We need that kind of voice in Washington. We need somebody to bring some common sense up there. We need somebody who understands what I understand, that education has got to be a top priority of this nation and of this state. Now, look, I want you all to understand I haven't forgot where I came from. I fully trust the local people to chart the path for excellence in the public school system. In essence, what we have done is we're passing power out of Washington. One size doesn't fit all in Washington, D.C. (Applause.) But it's important to have people up there who understand that we've got to set high expectations for our children, to challenge what I call the soft bigotry of low expectations.

We've got to face the fact that there are some districts around the country, and probably some here in New Mexico, where some assume that certain children can't learn, particularly those whose parents don't speak English as a first language, and therefore, the system just shuffles them through. That's unacceptable to me. That's unacceptable to Steve.

And that's why I've insisted that if you receive federal money, you've got to show us whether or not children are learning to read and write and add and subtract. You see, if you believe every child can learn, than you're not afraid to measure. You're not afraid to hold people to account. You're not afraid to ask that question, can our children read, and can they write? And if they can, there's plenty of praise for our teachers. And for those of you who teach or are involved with public schools, I thank you from the bottom of my heart. But we've got to use the accountability system to catch the problems early, and to solve the problems early, before it is too late. This business about just quitting on kids has got to end. No child in America should be left behind. (Applause.)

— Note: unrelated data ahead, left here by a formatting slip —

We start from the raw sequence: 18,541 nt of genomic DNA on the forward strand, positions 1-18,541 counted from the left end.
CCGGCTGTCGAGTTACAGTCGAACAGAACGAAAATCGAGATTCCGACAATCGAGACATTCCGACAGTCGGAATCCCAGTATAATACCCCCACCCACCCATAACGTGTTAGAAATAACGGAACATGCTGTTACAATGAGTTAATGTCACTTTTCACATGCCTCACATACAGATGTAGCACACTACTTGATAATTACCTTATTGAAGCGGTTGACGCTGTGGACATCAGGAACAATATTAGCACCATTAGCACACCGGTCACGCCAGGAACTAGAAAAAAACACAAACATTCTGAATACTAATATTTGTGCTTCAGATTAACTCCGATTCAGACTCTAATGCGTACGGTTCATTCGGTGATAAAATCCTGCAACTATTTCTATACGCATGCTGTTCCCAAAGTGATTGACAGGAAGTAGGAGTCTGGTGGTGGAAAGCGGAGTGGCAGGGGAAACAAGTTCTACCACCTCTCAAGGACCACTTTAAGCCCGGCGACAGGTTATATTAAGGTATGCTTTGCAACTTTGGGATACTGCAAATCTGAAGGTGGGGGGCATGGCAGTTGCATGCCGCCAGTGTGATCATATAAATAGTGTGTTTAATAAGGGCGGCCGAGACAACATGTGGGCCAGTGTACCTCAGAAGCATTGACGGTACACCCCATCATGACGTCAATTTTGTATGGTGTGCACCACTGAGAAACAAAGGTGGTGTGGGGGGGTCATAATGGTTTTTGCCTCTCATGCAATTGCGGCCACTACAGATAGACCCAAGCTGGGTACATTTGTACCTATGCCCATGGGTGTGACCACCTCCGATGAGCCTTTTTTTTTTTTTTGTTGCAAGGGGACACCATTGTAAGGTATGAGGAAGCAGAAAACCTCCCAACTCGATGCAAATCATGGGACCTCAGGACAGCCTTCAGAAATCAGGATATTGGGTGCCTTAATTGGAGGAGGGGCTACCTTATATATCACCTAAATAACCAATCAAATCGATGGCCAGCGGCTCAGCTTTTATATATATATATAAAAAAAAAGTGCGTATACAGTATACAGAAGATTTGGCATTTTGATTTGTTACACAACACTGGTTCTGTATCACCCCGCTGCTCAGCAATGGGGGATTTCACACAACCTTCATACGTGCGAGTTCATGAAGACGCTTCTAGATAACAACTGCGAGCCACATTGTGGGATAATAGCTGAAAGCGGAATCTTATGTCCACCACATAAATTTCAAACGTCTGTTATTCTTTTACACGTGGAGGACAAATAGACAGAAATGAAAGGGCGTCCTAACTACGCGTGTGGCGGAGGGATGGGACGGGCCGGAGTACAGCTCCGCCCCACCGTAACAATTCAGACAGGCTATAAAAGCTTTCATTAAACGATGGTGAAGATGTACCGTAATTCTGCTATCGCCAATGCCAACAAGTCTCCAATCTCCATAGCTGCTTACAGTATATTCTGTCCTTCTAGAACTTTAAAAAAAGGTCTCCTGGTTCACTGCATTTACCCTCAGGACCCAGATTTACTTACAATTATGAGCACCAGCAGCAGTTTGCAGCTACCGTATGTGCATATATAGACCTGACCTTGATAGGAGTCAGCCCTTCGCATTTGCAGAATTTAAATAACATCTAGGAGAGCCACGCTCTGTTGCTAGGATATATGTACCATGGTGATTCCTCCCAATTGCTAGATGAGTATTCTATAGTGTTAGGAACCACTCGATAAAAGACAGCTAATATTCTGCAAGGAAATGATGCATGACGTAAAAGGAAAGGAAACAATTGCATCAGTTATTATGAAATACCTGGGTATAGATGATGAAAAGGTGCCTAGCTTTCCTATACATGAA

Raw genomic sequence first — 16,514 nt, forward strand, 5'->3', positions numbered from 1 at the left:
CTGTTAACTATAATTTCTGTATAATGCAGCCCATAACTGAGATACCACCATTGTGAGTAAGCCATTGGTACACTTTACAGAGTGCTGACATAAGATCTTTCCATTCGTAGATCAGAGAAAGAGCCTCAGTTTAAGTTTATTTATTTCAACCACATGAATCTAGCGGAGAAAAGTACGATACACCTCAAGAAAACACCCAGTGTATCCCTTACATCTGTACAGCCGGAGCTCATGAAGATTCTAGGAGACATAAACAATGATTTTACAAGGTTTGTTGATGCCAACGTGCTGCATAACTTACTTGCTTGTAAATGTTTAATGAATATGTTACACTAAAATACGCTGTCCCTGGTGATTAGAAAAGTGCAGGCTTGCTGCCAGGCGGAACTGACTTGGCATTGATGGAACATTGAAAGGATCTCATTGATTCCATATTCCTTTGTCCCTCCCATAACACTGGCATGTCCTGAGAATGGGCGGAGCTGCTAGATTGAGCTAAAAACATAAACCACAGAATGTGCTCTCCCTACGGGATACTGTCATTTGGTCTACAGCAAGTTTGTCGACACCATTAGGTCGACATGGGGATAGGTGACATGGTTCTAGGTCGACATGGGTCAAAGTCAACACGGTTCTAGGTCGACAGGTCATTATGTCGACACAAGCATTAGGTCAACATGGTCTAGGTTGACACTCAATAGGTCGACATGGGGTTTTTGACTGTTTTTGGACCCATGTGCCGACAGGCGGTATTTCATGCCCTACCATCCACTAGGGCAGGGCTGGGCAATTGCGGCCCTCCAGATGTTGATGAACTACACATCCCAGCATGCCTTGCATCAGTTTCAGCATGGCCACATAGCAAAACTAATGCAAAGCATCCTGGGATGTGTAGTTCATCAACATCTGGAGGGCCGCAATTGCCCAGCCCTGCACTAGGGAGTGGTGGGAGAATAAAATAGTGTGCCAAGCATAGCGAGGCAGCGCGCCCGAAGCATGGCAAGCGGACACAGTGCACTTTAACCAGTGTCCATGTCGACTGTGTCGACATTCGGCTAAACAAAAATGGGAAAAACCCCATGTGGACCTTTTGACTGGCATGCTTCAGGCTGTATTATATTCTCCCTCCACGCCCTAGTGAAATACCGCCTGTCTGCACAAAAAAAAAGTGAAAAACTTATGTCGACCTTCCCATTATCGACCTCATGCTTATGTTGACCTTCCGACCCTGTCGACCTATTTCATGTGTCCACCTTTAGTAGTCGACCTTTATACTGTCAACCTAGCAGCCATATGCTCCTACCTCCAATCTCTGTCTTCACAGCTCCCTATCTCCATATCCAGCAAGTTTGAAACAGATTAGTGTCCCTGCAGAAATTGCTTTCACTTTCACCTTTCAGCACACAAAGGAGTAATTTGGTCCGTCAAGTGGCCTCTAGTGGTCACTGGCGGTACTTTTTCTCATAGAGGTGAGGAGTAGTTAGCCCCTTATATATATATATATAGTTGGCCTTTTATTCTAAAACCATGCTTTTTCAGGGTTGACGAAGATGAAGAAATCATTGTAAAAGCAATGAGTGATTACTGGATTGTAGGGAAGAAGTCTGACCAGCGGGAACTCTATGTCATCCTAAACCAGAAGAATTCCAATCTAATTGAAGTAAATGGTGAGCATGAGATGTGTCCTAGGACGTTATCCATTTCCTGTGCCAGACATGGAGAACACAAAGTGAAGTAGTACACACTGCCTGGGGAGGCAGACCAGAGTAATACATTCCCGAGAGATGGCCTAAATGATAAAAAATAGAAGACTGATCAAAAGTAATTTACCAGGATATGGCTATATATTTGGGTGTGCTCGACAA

And I appreciate Steve's service in the Armed Forces. And that's important knowledge to have in Washington, D.C., because we're at war. And we're in a tough struggle, we're in a tough struggle against a determined enemy. They're nothing but a bunch of cold-blooded killers, is how I define them. These are people who truly hate. They hate what we stand for, particularly because we love what we stand for. We love freedom. They hate us because we love freedom. We love the fact that people are able to worship the Almighty in a free society. They have hijacked a great religion to profess their hate. See, they don't like the idea of people being able to express themselves freely.

And so long as we hold those values dear, they will come after us. That's just the way -- just the way they are. And so our biggest job -- and I say our, it's a collective effort, but a lot of it starts in Washington, D.C. -- is to secure the homeland. It's to do everything we can to make sure that the good people of this country don't suffer what happened on September the 11th.

And we're making some progress, we really are. There's a lot of hardworking folks -- folks at the federal level and at the state level, and at the local level, who are working hour after hour to run down any hint, any lead, and disrupting any possible plans to hit America.